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Pitfalls we must avoid in Africa’s free trade area

By Jane Mwangi | December 3rd 2021

If AfCFTA takes off, we can look forward to vibrant trade and numerous jobs for our youth. [Courtesy]

There is a new mega ‘job creator’ that will turn one year in January 2022. That is the Africa Continental Free Trade Area (AfCFTA).

The AfCFTA’s goal is to realise continent-wide free trade for 1.3 billion people in a $3.4 trillion economic bloc. With these numbers, the agreement has an exponential job and wealth-creating potential for Africa.

But with all the positive probabilities AfCFTA brings, there is also a possibility it could be a victim of the same ‘African pitfalls’ that have broken our big dreams since independence. That is why many people have approached the AfCFTA with skepticism and pessimism.

Challenges such as unreliable, dilapidated or non-existent infrastructure, corruption, political instability and other leadership challenges make it seem like the system is rigged against the bright future AfCFTA promises.

Thankfully, these drawbacks can be countered. One such pitfall is external interference. In addition to this internal self-sabotage, there is risk of international meddling that could fail AfCFTA.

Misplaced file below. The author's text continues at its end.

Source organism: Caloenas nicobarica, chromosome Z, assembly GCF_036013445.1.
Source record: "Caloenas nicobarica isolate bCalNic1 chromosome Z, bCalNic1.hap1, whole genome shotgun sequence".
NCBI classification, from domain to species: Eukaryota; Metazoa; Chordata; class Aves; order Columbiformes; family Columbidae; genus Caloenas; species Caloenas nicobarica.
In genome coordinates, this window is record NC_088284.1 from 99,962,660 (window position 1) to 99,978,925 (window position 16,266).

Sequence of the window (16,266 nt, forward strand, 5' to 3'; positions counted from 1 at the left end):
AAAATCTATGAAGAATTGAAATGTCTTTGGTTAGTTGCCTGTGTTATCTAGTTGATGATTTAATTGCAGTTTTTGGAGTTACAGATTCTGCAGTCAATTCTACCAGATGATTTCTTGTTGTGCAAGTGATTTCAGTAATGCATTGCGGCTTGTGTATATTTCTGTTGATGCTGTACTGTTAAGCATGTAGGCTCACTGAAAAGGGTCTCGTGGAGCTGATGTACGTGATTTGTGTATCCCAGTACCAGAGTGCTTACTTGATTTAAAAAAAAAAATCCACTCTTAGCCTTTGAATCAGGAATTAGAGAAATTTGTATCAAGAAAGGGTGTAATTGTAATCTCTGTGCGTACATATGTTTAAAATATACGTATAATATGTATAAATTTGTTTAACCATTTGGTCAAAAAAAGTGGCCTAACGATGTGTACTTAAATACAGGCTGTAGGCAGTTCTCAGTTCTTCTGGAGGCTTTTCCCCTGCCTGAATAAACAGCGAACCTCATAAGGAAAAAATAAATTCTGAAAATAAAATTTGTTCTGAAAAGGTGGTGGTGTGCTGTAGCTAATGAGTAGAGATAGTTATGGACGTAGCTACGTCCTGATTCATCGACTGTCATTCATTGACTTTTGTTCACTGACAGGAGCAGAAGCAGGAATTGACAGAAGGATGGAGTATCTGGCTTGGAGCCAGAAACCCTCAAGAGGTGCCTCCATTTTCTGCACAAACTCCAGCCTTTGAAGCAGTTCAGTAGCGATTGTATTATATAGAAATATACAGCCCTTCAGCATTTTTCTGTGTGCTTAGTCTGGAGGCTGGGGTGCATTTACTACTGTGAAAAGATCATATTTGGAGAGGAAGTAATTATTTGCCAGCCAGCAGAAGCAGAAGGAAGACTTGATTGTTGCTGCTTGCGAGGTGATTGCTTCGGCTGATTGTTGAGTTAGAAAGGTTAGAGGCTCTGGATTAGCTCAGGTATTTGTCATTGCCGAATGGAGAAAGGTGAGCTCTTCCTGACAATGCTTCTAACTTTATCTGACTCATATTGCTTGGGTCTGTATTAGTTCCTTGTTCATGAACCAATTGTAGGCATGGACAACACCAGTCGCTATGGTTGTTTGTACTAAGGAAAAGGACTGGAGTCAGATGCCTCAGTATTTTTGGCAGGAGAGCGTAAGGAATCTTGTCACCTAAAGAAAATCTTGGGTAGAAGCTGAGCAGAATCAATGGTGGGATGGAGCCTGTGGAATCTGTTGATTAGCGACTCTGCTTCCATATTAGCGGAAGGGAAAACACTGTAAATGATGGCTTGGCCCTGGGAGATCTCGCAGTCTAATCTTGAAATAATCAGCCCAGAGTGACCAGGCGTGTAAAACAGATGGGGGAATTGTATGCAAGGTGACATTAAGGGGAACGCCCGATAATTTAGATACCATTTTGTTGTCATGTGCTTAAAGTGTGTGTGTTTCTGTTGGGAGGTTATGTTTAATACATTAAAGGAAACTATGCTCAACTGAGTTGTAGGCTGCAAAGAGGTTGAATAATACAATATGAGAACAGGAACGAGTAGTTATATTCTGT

This is because a successful AfCFTA will significantly change the global trade equation in a way unfavourable to countries in other continents, particularly western economies and China. The trade area expands chances of Africa becoming self-reliant. So Africans beware!

Another pitfall is hoarding nature of male leaders in African countries. The magnitude of trade and corporation AfCFTA calls for requires incorporation of women into decision-making.

Another pitfall is potential for the same old methods, being applied in actualising AfCFTA if driven by the older generation of leaders. While we must rely on the wisdom and experience of elder statesmen and women, we must let the youth chart new paths devoid of political interests.

On this, AfCFTA is a step ahead with the appointment of Wamkele Keabetswe Mene as the Secretary-General of the Secretariat. His leadership and those of other young Africans must be harnessed, for a better future. African youth should support Mene collectively using their social media influence.

Finally, a pitfall that must be anticipated is AfCFTA potential to drive up inequalities. Free trade will undoubtedly create jobs and businesses, which in turn will generate wealth.

As this happens, this wealth creation should not cause antagonism. If these and other pitfalls are countered as AfCFTA takes off, we can look forward to vibrant trade and numerous jobs for our youth. 

-The writer is the CEO at Apprentice Job Work AFRICA.



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